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North Dakota Pipeline Spill Estimated at 176,000 Gallons
By Nika Knight
A pipeline just two and half hours' drive from the Indigenous water protectors' ongoing stand against the Dakota Access Pipeline has leaked more than 170,000 gallons of crude oil into a tributary of the Little Missouri River and into a hillside, according to reports late Monday.
Monitoring equipment failed to detect the leak and it is unknown how long the spill near Belfield, North Dakota had gone on before a local landowner discovered it on Dec. 5.
At least two cows have been confirmed dead near the site of the spill, reports the Pioneer Press.
The Belle Fourche pipeline is operated by the Wyoming-based True Companies, which is the same company behind the 2015 pipeline rupture in Montana that sent more than 40,000 gallons of crude into the Yellowstone River. Indeed, at that time it was reported that the operator had a "checkered environmental history," with 30 recorded pipeline leaks and multiple federal fines on its record.
Bill Seuss, an environmental scientist with the North Dakota Health Department, told the Associated Press that the investigation into the cause of the most recent spill is ongoing and cleanup efforts may last into the spring.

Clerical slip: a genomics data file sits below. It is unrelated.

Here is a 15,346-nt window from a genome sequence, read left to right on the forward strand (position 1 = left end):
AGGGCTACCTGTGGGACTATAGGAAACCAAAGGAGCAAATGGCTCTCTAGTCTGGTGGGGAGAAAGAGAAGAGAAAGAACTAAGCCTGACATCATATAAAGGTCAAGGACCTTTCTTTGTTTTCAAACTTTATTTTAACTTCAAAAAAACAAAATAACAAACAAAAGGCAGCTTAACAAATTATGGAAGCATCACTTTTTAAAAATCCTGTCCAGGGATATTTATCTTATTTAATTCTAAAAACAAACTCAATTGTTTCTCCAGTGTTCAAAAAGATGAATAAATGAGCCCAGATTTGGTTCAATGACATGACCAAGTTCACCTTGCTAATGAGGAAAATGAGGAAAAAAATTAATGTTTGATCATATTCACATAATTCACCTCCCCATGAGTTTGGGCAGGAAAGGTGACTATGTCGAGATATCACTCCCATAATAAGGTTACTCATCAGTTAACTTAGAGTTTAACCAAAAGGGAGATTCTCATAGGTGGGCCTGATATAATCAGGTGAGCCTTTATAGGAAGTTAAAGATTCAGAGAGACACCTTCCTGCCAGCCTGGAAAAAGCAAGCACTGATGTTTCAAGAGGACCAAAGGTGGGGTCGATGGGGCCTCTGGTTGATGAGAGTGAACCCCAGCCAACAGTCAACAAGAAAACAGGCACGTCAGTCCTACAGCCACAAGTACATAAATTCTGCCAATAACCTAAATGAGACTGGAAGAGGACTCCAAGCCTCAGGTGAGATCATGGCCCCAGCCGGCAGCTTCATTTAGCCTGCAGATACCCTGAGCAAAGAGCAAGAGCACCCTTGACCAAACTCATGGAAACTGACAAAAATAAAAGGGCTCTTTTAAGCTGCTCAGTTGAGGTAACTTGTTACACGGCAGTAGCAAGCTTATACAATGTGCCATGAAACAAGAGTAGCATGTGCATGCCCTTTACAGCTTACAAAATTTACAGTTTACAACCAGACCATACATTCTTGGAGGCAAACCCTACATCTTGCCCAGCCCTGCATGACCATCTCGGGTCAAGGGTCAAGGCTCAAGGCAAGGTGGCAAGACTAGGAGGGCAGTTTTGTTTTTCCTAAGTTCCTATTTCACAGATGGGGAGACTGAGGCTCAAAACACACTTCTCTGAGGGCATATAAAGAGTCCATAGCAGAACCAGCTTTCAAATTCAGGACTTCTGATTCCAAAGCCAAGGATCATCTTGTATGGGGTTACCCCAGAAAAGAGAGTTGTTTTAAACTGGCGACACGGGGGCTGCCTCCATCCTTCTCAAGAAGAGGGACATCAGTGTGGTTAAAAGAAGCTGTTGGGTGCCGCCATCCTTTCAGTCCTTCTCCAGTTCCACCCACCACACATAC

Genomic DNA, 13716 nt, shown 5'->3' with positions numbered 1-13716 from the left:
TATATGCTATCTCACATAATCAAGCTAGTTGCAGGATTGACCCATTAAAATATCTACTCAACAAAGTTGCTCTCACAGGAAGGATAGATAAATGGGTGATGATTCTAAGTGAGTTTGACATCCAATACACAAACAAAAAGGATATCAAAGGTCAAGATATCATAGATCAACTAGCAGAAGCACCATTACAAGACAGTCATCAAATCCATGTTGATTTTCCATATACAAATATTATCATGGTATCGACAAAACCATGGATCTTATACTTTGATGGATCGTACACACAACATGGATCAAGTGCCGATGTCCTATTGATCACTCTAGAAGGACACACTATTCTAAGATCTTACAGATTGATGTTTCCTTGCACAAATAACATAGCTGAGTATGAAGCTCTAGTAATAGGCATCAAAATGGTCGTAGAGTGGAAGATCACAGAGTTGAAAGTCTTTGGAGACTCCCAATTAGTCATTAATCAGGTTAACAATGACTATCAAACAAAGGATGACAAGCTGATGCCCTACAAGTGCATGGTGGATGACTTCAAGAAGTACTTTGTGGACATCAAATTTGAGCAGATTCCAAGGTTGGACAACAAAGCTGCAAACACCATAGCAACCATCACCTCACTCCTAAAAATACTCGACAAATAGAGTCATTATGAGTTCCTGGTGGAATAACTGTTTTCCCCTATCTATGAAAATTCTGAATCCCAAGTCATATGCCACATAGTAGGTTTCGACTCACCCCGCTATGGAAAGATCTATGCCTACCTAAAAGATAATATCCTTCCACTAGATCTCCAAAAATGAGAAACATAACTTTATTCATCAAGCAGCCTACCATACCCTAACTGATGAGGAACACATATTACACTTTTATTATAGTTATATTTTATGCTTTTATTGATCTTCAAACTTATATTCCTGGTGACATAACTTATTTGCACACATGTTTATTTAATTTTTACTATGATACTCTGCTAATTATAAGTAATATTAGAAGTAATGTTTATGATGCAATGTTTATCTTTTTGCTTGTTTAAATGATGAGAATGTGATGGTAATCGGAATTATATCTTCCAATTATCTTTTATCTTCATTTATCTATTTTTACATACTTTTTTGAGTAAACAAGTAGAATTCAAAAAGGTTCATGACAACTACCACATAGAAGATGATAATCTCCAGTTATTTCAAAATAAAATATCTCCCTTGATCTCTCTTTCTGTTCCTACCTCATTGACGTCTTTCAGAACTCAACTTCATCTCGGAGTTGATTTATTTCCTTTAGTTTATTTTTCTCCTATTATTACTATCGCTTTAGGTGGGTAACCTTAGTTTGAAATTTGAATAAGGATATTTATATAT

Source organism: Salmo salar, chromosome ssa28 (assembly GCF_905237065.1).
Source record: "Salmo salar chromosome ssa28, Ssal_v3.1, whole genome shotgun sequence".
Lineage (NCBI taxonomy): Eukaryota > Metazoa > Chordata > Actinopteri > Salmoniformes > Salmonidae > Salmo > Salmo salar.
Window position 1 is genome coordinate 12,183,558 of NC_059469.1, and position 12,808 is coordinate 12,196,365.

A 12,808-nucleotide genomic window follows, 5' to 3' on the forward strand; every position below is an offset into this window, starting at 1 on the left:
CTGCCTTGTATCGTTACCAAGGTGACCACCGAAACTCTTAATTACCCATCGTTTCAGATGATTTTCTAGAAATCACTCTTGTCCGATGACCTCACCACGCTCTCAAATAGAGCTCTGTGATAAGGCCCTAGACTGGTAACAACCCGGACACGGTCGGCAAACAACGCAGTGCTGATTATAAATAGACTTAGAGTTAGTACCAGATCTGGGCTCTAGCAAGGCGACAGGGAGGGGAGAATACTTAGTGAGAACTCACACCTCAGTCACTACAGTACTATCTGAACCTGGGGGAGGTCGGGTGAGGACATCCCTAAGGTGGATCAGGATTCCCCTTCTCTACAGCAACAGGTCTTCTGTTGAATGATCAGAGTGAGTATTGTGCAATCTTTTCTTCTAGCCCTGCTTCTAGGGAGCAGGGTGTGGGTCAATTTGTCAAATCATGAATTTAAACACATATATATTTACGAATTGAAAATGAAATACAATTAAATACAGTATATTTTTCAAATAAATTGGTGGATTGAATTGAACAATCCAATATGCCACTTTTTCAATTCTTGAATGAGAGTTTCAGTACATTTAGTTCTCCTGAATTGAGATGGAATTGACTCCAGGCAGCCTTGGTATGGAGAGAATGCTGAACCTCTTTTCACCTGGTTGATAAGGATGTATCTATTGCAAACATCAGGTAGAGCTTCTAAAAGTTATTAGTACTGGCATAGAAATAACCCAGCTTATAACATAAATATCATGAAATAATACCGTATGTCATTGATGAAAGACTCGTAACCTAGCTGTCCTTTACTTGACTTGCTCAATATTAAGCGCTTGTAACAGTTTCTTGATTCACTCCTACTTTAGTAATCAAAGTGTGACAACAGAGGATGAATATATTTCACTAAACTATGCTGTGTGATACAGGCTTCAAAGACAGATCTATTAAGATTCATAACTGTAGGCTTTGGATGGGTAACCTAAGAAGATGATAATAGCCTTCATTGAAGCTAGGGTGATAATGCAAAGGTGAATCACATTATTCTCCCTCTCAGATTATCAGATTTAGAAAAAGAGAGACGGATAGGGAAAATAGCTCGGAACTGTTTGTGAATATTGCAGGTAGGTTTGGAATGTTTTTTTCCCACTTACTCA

Energy Transfer Partners, the company behind the controversial Dakota Access Pipeline, has repeatedly insisted that the pipeline is "safe," but water protectors have argued that it is not a question of if it will leak, but when.
The U.S. Pipeline and Hazardous Materials Safety Administration notes that there have been more than 11,000 reported "significant incidents"—meaning spills, injuries, deaths and costly accidents—involving pipelines since 1996.
Reposted with permission from our media associate Common Dreams.
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Calls for Radical Climate Action Grow Louder as NOAA Reports Last Month Was Hottest June Ever Recorded
By Jessica Corbett
As meteorologists warned Thursday that temperatures above 100°F are expected to impact two-thirds of the country this weekend, U.S. government scientists revealed that last month was the hottest June ever recorded — bolstering calls for radical global action on the climate emergency.
By John R. Platt
For years now conservationists have warned that many of Madagascar's iconic lemur species face the risk of extinction due to rampant deforestation, the illegal pet trade and the emerging market for the primates' meat.
Yes, people eat lemurs, and the reasons they do aren't exactly what we might expect.
Genetics are significantly more responsible for driving autism spectrum disorders than maternal factors or environmental factors such as vaccines and chemicals, according to a massive new study involving more than 2 million people from five different countries.